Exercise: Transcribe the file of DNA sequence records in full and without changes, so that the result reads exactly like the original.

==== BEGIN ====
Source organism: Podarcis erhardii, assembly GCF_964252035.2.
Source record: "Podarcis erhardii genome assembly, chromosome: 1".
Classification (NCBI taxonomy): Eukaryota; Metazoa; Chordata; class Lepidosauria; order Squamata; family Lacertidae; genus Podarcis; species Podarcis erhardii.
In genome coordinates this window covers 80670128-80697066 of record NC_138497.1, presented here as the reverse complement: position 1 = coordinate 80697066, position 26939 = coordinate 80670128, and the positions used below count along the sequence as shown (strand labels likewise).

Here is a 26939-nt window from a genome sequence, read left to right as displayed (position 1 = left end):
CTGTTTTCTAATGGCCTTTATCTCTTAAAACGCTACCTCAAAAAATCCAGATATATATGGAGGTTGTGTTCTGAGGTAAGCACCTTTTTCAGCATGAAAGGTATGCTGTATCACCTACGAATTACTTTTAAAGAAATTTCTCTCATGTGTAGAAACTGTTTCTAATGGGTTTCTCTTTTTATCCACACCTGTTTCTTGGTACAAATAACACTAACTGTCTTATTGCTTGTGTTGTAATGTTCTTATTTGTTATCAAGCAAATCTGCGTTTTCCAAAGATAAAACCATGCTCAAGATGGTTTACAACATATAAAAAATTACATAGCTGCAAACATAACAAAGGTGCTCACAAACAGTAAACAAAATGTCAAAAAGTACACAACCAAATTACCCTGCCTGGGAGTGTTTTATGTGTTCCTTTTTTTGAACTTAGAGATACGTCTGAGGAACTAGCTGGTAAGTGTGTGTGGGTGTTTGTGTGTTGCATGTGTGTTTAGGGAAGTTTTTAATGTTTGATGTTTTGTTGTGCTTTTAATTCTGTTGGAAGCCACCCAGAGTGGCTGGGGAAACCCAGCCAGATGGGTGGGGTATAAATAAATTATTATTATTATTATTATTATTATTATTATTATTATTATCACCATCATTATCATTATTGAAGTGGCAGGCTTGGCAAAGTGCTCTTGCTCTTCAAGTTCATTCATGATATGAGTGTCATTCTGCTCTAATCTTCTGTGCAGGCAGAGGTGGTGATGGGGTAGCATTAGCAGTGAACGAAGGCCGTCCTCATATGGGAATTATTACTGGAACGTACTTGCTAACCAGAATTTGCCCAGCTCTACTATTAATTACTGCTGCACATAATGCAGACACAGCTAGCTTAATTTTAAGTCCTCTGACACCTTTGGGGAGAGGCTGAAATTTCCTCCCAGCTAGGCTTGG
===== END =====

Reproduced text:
Source organism: Podarcis erhardii, assembly GCF_964252035.2.
Source record: "Podarcis erhardii genome assembly, chromosome: 1".
Classification (NCBI taxonomy): Eukaryota; Metazoa; Chordata; class Lepidosauria; order Squamata; family Lacertidae; genus Podarcis; species Podarcis erhardii.
In genome coordinates this window covers 80670128-80697066 of record NC_138497.1, presented here as the reverse complement: position 1 = coordinate 80697066, position 26939 = coordinate 80670128, and the positions used below count along the sequence as shown (strand labels likewise).

Here is a 26939-nt window from a genome sequence, read left to right as displayed (position 1 = left end):
CTGTTTTCTAATGGCCTTTATCTCTTAAAACGCTACCTCAAAAAATCCAGATATATATGGAGGTTGTGTTCTGAGGTAAGCACCTTTTTCAGCATGAAAGGTATGCTGTATCACCTACGAATTACTTTTAAAGAAATTTCTCTCATGTGTAGAAACTGTTTCTAATGGGTTTCTCTTTTTATCCACACCTGTTTCTTGGTACAAATAACACTAACTGTCTTATTGCTTGTGTTGTAATGTTCTTATTTGTTATCAAGCAAATCTGCGTTTTCCAAAGATAAAACCATGCTCAAGATGGTTTACAACATATAAAAAATTACATAGCTGCAAACATAACAAAGGTGCTCACAAACAGTAAACAAAATGTCAAAAAGTACACAACCAAATTACCCTGCCTGGGAGTGTTTTATGTGTTCCTTTTTTTGAACTTAGAGATACGTCTGAGGAACTAGCTGGTAAGTGTGTGTGGGTGTTTGTGTGTTGCATGTGTGTTTAGGGAAGTTTTTAATGTTTGATGTTTTGTTGTGCTTTTAATTCTGTTGGAAGCCACCCAGAGTGGCTGGGGAAACCCAGCCAGATGGGTGGGGTATAAATAAATTATTATTATTATTATTATTATTATTATTATTATTATTATCACCATCATTATCATTATTGAAGTGGCAGGCTTGGCAAAGTGCTCTTGCTCTTCAAGTTCATTCATGATATGAGTGTCATTCTGCTCTAATCTTCTGTGCAGGCAGAGGTGGTGATGGGGTAGCATTAGCAGTGAACGAAGGCCGTCCTCATATGGGAATTATTACTGGAACGTACTTGCTAACCAGAATTTGCCCAGCTCTACTATTAATTACTGCTGCACATAATGCAGACACAGCTAGCTTAATTTTAAGTCCTCTGACACCTTTGGGGAGAGGCTGAAATTTCCTCCCAGCTAGGCTTGG